US can't stop hypersonic weapons, Air Force General says

FOX News

Russia's Kinzhal hypersonic missile flies during a test in southern Russia on March 11, 2018, shown in this image made from footage taken from the Russian Defense Ministry. The Russian military says it has run a successful test of the Kinzhal missile. Missiles that spit out warheads traveling up to 20 times the speed of sound and with the ability to perform elusive acrobatics may be too much for U.S. defenses to block. That's according to the head of the U.S. Strategic Command, Air Force Gen. John Hyten, who testified before the Senate Armed Services Committee yesterday (March 20). When asked by Sen. Jim Inhofe, R-Okla., what kind of defenses the U.S. has against hypersonic weapons, Hyten replied: "We have a very difficult -- well, our defense is our deterrent capability.


Russia's Hypersonic Zircon Missile To Go Under Production In 2018: Report

International Business Times

Russia's hypersonic Zircon missile is expected to go into production in 2018, Tass news agency reported Tuesday, citing an unidentified source. The report comes after Russia began testing the missiles last month. "State tests of Zircon are scheduled for completion in 2017 in accordance with the contract, and the missile's serial production is planned to be launched next year," the source told Tass. Russia's nuclear-powered missile cruisers Admiral Nakhimov and Pyotr Veliky will be installed with the Zircon missiles, another source told Tass. Pyotr Veliky will reportedly be upgraded in 2018, while Admiral Nakhimov is being refitted and is expected to join the Russian navy the same year.


China's reveals new video of hypersonic strike aircraft

Daily Mail - Science & tech

Chinese state media has revealed the country's first ever images of a model of its hypersonic glide vehicle, a nuclear weapons expert has claimed. The secretive missile delivery craft, known as the DF-ZF, could travel at up to ten times the speed of sound (7,680 mph/12,360 kph) according to some estimates. Its speed will ensure the country's nuclear threat can reliably breach the United States' ballistic missile defence shield, which fires incoming strikes out of the air. The model was briefly shown during a State-run TV special covering the country's JF-12 hypersonic wind tunnel. The innovative setup is the largest of its kind in the world and is capable of testing missiles and aircraft up to 6,900mph (11,100kph).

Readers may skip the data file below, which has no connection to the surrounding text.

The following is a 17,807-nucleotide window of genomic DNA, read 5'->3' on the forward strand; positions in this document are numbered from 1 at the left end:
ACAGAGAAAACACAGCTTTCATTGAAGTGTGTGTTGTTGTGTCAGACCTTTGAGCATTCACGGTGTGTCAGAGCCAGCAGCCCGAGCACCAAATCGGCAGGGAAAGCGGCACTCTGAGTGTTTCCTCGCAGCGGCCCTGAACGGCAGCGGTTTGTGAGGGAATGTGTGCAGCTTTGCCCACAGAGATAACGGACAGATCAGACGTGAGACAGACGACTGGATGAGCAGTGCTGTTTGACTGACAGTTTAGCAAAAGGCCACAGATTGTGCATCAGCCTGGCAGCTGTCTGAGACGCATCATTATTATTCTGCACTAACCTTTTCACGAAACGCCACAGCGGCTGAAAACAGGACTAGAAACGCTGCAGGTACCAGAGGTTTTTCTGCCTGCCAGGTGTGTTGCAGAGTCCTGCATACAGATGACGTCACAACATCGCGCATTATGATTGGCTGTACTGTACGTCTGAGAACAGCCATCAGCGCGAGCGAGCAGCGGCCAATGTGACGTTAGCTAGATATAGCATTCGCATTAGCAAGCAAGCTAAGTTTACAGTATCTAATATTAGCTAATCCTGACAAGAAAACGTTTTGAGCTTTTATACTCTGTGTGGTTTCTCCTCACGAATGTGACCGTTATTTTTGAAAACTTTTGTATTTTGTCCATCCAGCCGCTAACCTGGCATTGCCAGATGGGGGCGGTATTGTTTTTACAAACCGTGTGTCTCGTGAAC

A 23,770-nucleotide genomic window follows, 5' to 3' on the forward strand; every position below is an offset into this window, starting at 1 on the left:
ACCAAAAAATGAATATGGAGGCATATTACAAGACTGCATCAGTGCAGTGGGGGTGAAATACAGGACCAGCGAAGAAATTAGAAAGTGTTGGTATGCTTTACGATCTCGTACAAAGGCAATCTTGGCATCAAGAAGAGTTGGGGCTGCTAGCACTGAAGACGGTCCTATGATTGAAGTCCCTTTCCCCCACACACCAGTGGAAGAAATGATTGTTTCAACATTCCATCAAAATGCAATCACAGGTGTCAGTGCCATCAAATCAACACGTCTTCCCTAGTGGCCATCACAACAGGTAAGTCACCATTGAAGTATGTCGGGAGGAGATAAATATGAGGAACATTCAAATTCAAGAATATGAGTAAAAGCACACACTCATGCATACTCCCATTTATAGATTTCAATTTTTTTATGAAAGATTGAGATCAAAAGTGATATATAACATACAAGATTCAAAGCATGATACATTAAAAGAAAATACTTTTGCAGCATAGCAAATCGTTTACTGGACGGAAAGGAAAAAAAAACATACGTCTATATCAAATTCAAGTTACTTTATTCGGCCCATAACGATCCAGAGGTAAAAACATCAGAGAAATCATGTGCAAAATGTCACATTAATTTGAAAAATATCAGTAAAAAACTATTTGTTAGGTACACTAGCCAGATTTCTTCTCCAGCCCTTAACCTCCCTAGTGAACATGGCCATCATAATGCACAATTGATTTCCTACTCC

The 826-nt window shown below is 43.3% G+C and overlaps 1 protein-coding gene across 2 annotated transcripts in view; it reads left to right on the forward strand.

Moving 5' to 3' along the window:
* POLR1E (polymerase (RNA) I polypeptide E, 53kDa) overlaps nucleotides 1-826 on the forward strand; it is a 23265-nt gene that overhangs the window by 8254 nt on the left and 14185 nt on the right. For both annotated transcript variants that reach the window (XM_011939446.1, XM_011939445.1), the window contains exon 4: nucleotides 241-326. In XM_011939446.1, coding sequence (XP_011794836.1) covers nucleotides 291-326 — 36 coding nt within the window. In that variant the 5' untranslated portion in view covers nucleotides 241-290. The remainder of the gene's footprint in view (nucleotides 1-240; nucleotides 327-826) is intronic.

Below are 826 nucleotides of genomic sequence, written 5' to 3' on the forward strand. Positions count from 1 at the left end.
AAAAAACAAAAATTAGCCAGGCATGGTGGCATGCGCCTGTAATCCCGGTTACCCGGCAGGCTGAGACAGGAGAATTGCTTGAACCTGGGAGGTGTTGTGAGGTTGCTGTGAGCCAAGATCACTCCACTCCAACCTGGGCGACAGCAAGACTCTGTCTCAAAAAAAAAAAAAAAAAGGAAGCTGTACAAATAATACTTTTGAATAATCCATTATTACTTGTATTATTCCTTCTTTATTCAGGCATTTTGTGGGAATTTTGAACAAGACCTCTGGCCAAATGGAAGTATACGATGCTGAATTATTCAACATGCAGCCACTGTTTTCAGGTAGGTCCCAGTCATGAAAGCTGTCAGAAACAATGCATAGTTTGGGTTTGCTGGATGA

US can't defend against Russia's hypersonic weapon, commander says

Daily Mail - Science & tech

A top nuclear commander warned that the US should add more nuclear weapons to its arsenal because Russia and China are actively developing a new high-speed hypersonic weapon. US Air Force general John Hyten, commander of the US Strategic Command, said Tuesday that Russia and China are'aggressively pursuing' hypersonic weapons, a type of nuclear missile that flies a a very high speed. According to Hyten, the US doesn't have any type of nuclear weapon that can defend against a hypersonic missile so he suggests the country get to work. Hyten said both Russia and China are'aggressively pursuing' hypersonic nuclear weapons, which can travel faster than the speed of sound. 'We don't have any defense that could deny the employment of such a weapon against us,' he told the Senate Armed Services Committee, according to CNBC.


US and Australia finish a key round of hypersonic missile tests

Engadget

The US and its allies are determined to be first out of the gate with hypersonic weapons, and they've just taken a big stride forward in that regard... not that they're saying much about it. Both the US and Australia have confirmed that they recently completed a series of mysterious hypersonic missile tests. All the countries will say is that the flights were successful, and that they represented "significant milestones" in testing everything from the design assembly to the control mechanisms. They won't even say which vehicles were used or how quickly they traveled, although past tests have usually relied on Terrier Orion rockets (above) and have reached speeds as high as Mach 8. The tests are part of the long-running HIFiRE (Hypersonic International Flight Research Experimentation) program, whose first launch took place way back in 2009.